Progressive values: that we're all in this together, not all in this alone; unity not division; hope not fear; equality not subjugation; the premise that if each of us is better educated all of us will be wiser; that it is not true that for me to be richer you have to be poorer -- but rather that if each of us is more prosperous, all of us will have more opportunity; that our success comes from cooperation and mutual respect. These progressive values are the most precious assets that will give human beings the ability to make it through that gauntlet -- and to create a truly democratic society.
I would also encourage you to read my friend RJ's review of The Fountainhead, "Another Selfish Manifesto Ending, at Heels N Martinis.

If we don't talk again beforehand, Merry Christmas and Happy Holidays, my friends.

Friday, December 16, 2011

Christopher Hitchens

From those of us who are boring and irrelevant, a toast of scotch to you, Christopher Hitchens.  It'll have to be Johnny Walker Green, since I have no Black and don't really care for it; but we can still use your term, Mr. Walker's Amber Restorative.
He was an atheist (or more accurately by his definition an antitheist) and an asshole (two of my favorite traits), an enigma, a provocateur, a satirist, an intellectual elitist, a bon viveur; he was someone I disagreed with nearly as often as I agreed but he was always eloquent and interesting and relevant. As he said, he was friends with Salman Rushdie, was nearly scratched by Mother Theresa and nearly spanked by Margaret Thatcher.
 My own opinion is enough for me, and I claim the right to have it defended against any consensus, any majority, anywhere, any place, any time. And anyone who disagrees with this can pick a number, get in line and kiss my ass.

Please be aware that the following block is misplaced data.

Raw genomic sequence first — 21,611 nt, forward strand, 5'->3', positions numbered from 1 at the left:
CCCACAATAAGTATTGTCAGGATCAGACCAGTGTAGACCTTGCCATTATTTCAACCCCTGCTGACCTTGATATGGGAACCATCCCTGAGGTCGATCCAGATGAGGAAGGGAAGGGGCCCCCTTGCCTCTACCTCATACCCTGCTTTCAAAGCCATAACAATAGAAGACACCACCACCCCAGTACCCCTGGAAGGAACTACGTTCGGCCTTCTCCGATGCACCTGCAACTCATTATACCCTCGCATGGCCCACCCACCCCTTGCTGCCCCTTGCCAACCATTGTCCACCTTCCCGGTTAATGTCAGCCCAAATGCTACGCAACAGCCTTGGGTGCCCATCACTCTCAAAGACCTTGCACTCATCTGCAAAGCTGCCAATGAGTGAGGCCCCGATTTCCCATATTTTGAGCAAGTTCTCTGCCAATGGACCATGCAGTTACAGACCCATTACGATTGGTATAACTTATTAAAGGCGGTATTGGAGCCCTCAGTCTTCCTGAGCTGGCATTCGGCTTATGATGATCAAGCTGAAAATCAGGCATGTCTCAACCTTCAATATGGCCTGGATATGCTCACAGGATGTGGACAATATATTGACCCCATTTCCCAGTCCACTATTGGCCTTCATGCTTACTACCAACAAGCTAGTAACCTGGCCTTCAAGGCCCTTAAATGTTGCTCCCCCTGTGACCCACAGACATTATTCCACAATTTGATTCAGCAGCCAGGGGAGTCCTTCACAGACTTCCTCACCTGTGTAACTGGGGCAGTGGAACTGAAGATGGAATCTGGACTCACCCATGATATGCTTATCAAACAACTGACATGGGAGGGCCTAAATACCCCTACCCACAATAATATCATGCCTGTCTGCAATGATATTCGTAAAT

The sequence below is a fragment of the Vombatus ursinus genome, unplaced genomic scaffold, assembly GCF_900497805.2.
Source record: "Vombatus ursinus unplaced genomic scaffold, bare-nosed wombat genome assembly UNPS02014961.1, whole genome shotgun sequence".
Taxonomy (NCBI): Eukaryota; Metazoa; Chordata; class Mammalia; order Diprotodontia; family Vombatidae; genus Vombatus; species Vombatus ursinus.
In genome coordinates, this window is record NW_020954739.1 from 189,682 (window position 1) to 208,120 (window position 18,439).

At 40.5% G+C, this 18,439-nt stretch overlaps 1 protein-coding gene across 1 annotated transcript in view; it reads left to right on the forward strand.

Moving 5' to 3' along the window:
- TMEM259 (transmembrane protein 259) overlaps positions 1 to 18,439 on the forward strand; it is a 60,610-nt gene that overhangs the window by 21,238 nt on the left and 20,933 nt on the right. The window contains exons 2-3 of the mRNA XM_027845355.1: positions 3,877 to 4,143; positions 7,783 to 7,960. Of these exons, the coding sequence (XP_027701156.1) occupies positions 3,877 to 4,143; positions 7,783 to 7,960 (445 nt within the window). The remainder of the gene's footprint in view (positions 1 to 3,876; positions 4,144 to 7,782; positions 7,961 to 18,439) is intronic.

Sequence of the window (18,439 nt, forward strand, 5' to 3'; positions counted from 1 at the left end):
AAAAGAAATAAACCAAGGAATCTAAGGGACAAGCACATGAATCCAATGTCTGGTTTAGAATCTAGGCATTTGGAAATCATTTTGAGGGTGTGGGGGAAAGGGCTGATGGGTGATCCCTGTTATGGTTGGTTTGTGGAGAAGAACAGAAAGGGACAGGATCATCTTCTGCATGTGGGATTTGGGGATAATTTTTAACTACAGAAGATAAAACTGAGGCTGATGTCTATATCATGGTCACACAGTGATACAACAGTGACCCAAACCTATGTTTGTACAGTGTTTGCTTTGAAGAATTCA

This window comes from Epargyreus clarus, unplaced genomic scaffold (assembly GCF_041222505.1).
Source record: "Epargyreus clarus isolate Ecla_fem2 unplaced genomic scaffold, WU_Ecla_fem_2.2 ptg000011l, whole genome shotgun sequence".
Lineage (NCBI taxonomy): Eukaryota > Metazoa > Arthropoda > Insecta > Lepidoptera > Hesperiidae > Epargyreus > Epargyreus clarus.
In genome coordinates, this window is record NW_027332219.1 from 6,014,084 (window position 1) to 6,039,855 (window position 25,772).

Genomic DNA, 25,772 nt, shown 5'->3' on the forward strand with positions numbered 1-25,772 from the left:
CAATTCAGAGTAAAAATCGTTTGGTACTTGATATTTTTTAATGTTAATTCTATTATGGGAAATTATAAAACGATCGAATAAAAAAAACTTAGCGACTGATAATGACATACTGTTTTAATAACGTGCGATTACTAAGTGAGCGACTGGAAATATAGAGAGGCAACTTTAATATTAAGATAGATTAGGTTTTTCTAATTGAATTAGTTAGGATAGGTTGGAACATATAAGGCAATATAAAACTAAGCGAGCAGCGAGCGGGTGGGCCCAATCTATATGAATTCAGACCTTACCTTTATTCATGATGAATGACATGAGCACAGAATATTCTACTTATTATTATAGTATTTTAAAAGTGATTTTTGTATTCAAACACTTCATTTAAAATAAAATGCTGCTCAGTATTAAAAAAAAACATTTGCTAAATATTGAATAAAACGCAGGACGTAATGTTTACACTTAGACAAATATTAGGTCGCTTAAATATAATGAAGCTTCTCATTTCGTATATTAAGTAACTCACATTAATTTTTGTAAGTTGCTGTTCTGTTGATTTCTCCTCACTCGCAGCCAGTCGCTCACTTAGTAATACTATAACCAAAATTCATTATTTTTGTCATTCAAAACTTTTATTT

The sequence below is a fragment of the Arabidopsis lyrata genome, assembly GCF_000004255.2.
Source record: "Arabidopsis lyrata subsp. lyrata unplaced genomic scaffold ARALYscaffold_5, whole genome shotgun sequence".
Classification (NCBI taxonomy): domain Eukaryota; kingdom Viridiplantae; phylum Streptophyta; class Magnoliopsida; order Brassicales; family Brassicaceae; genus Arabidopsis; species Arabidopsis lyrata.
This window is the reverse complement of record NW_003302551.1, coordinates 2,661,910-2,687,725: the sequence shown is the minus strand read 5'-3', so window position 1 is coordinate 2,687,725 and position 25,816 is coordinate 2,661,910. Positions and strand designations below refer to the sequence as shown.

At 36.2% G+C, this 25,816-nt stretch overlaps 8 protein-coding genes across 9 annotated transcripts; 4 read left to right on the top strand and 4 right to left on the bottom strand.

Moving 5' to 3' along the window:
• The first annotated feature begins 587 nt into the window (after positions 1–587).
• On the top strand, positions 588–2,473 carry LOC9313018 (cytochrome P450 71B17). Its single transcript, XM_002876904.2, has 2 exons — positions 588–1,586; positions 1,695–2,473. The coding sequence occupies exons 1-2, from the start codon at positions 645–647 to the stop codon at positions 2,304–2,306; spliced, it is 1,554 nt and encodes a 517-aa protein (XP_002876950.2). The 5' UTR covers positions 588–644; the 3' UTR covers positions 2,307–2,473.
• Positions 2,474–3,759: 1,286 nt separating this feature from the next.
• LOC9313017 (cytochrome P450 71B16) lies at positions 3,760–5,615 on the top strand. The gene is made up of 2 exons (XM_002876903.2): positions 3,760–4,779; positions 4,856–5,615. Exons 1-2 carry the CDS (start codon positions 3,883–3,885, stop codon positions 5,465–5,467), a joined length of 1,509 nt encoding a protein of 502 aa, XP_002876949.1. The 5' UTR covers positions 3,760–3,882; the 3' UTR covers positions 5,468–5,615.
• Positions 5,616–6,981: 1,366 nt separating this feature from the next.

To those of us who wish we could be writers, he is both a goal and the reason we don't even try.  Why bother if your best isn't even half as good as he was at his worst?
True, he was an egomaniac -- how could anyone who condemned Bll Clinton, Henry Kissinger and Ghandi, amongst many others, not be?  But he was conversely very modest.  You couldn't help but be fascinated listening to him argue a point as eloquently as anyone ever, much like his idols Paine and Jefferson and Orwell, even a point or issue that you vehemently disagreed with.
Hitchens is very, very high on my list of people who are the answer to the question, "If you could 'come back' as anyone who ever lived, who would it be?  That is due in large part to his success as a philosopher and provocateur obviously but in equal measure due to the way he lived life and approached his intellectual discoveries and defense thereof...he didn't give a shit whether you agreed or not.  Where we almost always agreed is the subject of anti-totalitarianism, which includes religion.
From The Wiki:
Identified as a champion of the "New Atheism" movement, Hitchens described himself as an antitheist and a believer in the philosophical values of the Enlightenment. Hitchens said that a person "could be an atheist and wish that belief in god were correct," but that "an antitheist, a term I'm trying to get into circulation, is someone who is relieved that there's no evidence for such an assertion."[17] He argued that the concept of god or a supreme being is a totalitarian belief that destroys individual freedom, and that free expression and scientific discovery should replace religion as a means of teaching ethics and defining human civilization. He wrote at length on atheism and the nature of religion in his 2007 book God Is Not Great.
 Anti-war British politician George Galloway, on his way to testify in front of a United States Senate sub-committee investigating the scandals in the U.N. Oil for Food program, called Hitchens a "drink-sodden ex-Trotskyist popinjay",[155] to which Hitchens quickly replied, "only some of which is true".[156] Later, in a column for Slate promoting his debate with Galloway which was to take place on 14 September 2005, he elaborated on his prior response: "He says that I am an ex-Trotskyist (true), a 'popinjay' (true enough, since the word's original Webster's definition is a target for arrows and shots), and that I cannot hold a drink (here I must protest)."[157]

There are many video interviews of Hitchens on shows like "The Daily Show," where you can get glimpses of the large intellect, ego and humor of the man; but where you really get insight into who he was and what he believed was in the many interviews he did with Charlie Rose.  Unfortunately, the Charlie Rose website does not offer embeds.  So I'll invite you to this link, which is the last of the 13 appearances by Christopher Hitchens with Charlie Rose, a whole hour from 2010.